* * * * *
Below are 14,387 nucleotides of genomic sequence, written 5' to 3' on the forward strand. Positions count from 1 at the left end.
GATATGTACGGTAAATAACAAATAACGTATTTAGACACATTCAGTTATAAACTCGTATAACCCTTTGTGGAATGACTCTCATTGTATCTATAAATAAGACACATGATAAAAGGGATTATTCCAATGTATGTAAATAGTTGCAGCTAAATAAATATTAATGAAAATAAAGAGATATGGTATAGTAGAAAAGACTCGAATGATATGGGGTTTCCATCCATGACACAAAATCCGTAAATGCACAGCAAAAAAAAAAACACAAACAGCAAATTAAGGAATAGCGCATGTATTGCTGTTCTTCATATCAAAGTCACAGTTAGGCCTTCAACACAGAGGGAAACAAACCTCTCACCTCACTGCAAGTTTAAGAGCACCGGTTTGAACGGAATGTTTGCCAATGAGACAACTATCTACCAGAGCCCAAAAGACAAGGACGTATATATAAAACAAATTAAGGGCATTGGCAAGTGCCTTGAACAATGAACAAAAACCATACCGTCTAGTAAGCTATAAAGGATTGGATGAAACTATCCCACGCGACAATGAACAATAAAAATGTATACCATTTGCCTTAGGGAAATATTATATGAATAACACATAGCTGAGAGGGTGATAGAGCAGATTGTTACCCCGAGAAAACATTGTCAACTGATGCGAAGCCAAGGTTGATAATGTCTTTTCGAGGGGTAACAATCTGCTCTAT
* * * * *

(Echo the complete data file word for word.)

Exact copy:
Below are 14,387 nucleotides of genomic sequence, written 5' to 3' on the forward strand. Positions count from 1 at the left end.
GATATGTACGGTAAATAACAAATAACGTATTTAGACACATTCAGTTATAAACTCGTATAACCCTTTGTGGAATGACTCTCATTGTATCTATAAATAAGACACATGATAAAAGGGATTATTCCAATGTATGTAAATAGTTGCAGCTAAATAAATATTAATGAAAATAAAGAGATATGGTATAGTAGAAAAGACTCGAATGATATGGGGTTTCCATCCATGACACAAAATCCGTAAATGCACAGCAAAAAAAAAAACACAAACAGCAAATTAAGGAATAGCGCATGTATTGCTGTTCTTCATATCAAAGTCACAGTTAGGCCTTCAACACAGAGGGAAACAAACCTCTCACCTCACTGCAAGTTTAAGAGCACCGGTTTGAACGGAATGTTTGCCAATGAGACAACTATCTACCAGAGCCCAAAAGACAAGGACGTATATATAAAACAAATTAAGGGCATTGGCAAGTGCCTTGAACAATGAACAAAAACCATACCGTCTAGTAAGCTATAAAGGATTGGATGAAACTATCCCACGCGACAATGAACAATAAAAATGTATACCATTTGCCTTAGGGAAATATTATATGAATAACACATAGCTGAGAGGGTGATAGAGCAGATTGTTACCCCGAGAAAACATTGTCAACTGATGCGAAGCCAAGGTTGATAATGTCTTTTCGAGGGGTAACAATCTGCTCTAT